Feature | March 07, 2014 | Dave Fornell

Recording and Managing Radiation Dose

This article appeared as an introduction to a Comparison Chart on Radiation Dose Management in the March 2014 issue.

Better management of X-ray radiation doses starts with recording and tracking each exposure patients receive. Dose tracking has come to the forefront of medicine in recent years with the realization that medical imaging has doubled the public’s exposure to ionizing radiation since the 1980s, largely due to the rapid expansion of computed tomography (CT) and minimally invasive angiography procedures.

This fact, combined with popular media stories in recent years about patients receiving radiation burns from medical imaging and concerns about radiation exposure, has spurred California and Texas to legislate X-ray dose recording requirements for all patients. It is widely expected other states will follow suit and that dose guidelines based on exam protocol and patient size will eventually be specified by the American College of Radiology (ACR), based on data from its U.S. Dose Index Registry (DIR).

California’s law may set the standard for what will be expected in the future across the country. It mandates that all facilities providing CT scans be accredited. It also requires the documentation of the dose of each CT exam, annual verification of each dose by a medical physicist, and reporting dose errors to patients and physicians. Dose management software helps meet all of these requirements. 

Most medical professional organizations are now actively advocating dose reduction across medicine to improve patient safety through initiatives such as Image Wisely, Choosing Wisely, ALARA (as low as reasonably achievable) and quality assessment guidelines set by accreditation organizations. The Joint Commission recently released new accreditation standards for diagnostic imaging services, effective July 2014. Its main focus is reducing CT dose, with focus on recording and reviewing dose usage.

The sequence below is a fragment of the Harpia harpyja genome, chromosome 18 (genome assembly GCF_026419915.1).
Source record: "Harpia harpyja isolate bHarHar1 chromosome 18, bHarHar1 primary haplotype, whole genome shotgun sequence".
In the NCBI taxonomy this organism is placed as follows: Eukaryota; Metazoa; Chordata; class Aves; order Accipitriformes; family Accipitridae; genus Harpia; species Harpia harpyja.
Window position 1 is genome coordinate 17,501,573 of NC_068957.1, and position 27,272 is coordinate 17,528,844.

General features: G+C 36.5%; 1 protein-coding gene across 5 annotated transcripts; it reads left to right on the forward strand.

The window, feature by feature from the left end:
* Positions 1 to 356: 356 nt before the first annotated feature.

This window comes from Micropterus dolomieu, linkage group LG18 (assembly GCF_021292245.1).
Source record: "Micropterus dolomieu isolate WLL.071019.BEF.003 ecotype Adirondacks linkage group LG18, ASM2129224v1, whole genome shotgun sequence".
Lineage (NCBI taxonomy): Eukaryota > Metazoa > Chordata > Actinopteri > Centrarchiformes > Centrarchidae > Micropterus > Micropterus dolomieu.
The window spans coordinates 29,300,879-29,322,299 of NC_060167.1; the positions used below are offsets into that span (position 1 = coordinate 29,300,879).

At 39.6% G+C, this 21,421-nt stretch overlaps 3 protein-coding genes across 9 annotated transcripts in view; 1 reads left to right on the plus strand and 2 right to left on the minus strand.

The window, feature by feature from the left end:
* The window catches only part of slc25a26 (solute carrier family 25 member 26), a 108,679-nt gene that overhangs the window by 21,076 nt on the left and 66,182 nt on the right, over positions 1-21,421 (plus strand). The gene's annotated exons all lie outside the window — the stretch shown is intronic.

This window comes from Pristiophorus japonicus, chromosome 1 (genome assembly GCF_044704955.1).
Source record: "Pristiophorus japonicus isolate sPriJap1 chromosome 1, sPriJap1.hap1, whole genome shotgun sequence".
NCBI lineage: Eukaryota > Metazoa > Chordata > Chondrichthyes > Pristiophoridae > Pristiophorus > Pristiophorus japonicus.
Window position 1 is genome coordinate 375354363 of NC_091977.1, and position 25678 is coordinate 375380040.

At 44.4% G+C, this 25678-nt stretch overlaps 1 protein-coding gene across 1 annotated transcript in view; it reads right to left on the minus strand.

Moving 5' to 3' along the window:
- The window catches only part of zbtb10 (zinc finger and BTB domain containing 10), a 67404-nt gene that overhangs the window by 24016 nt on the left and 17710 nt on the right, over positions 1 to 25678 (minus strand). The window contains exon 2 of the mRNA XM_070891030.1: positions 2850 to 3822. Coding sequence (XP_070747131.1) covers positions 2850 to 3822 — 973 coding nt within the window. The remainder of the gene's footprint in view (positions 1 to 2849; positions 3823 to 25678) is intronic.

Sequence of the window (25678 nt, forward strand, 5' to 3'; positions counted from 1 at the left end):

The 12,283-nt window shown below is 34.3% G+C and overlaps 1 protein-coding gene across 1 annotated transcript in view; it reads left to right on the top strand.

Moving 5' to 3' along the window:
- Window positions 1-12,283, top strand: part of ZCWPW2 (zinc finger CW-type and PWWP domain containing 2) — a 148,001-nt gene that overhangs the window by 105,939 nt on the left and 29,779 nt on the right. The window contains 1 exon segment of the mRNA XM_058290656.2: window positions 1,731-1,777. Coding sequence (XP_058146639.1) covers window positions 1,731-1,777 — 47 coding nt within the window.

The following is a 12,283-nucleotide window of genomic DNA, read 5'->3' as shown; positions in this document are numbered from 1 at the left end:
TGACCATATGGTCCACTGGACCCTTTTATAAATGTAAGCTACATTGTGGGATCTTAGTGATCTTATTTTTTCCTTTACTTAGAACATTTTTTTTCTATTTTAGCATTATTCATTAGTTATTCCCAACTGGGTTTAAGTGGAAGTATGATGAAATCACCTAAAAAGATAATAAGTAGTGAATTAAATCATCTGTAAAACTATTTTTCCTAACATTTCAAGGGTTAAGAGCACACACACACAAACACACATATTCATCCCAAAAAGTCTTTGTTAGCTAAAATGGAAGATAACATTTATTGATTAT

The starting point for lowering dose at any facility begins with assessing how much dose is being administered, by tracking the dose and then comparing it to levels at other departments or facilities. This can help raise dose awareness and aid dose reduction education. The data can show areas where a facility is out of average ranges, possibly due to specific technologists turning up the dose for better image quality, use of older technology, scanners operating outside normal parameters or use of imaging protocols that might need revision.  

Basics of Recording Dose

The software is used to record the dose from numerous imaging modalities, which may include CT, angiography, fluoroscopy, standard X-ray, mammography and nuclear imaging. It can record dose-based industry standards, such as computed tomography dose index (CTDI), dose length product (DLP), tube current and exposure time. Some software also can record the type of exam protocol and the size of the patient for a more accurate dose estimate. 

Dose management software offers varying levels of dose information. Some offer patient dose so it can be included in their electronic medical record (EMR). Others might only record overall dose for radiology department management purposes. Other software breaks down radiation levels by technologist, machine, exam protocol and modality. This data might reside separately from other systems, or might be interfaced with PACS and EMRs.